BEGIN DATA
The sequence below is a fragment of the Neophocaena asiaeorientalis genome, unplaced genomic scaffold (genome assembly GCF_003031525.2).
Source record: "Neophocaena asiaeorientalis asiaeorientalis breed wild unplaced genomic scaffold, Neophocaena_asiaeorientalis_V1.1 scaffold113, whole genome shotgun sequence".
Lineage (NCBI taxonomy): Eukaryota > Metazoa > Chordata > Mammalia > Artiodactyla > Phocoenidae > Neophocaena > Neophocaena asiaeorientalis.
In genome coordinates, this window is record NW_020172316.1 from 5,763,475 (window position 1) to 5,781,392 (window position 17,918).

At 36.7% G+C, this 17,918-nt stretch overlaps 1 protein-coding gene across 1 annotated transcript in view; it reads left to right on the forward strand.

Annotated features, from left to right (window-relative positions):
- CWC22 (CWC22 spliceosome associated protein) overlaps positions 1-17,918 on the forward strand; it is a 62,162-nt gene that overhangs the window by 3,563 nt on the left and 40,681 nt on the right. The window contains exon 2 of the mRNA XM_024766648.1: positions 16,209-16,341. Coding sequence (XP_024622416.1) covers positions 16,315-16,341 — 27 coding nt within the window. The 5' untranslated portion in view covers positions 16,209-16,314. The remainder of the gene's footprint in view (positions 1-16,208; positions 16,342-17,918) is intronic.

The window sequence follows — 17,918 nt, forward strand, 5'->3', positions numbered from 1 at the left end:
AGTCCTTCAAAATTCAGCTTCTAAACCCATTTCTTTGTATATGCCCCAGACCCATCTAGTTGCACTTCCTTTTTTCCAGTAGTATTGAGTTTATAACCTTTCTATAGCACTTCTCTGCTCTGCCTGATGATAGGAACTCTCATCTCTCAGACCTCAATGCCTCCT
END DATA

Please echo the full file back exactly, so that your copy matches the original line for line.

The sequence below is a fragment of the Neophocaena asiaeorientalis genome, unplaced genomic scaffold (genome assembly GCF_003031525.2).
Source record: "Neophocaena asiaeorientalis asiaeorientalis breed wild unplaced genomic scaffold, Neophocaena_asiaeorientalis_V1.1 scaffold113, whole genome shotgun sequence".
Lineage (NCBI taxonomy): Eukaryota > Metazoa > Chordata > Mammalia > Artiodactyla > Phocoenidae > Neophocaena > Neophocaena asiaeorientalis.
In genome coordinates, this window is record NW_020172316.1 from 5,763,475 (window position 1) to 5,781,392 (window position 17,918).

At 36.7% G+C, this 17,918-nt stretch overlaps 1 protein-coding gene across 1 annotated transcript in view; it reads left to right on the forward strand.

Annotated features, from left to right (window-relative positions):
- CWC22 (CWC22 spliceosome associated protein) overlaps positions 1-17,918 on the forward strand; it is a 62,162-nt gene that overhangs the window by 3,563 nt on the left and 40,681 nt on the right. The window contains exon 2 of the mRNA XM_024766648.1: positions 16,209-16,341. Coding sequence (XP_024622416.1) covers positions 16,315-16,341 — 27 coding nt within the window. The 5' untranslated portion in view covers positions 16,209-16,314. The remainder of the gene's footprint in view (positions 1-16,208; positions 16,342-17,918) is intronic.

The window sequence follows — 17,918 nt, forward strand, 5'->3', positions numbered from 1 at the left end:
AGTCCTTCAAAATTCAGCTTCTAAACCCATTTCTTTGTATATGCCCCAGACCCATCTAGTTGCACTTCCTTTTTTCCAGTAGTATTGAGTTTATAACCTTTCTATAGCACTTCTCTGCTCTGCCTGATGATAGGAACTCTCATCTCTCAGACCTCAATGCCTCCT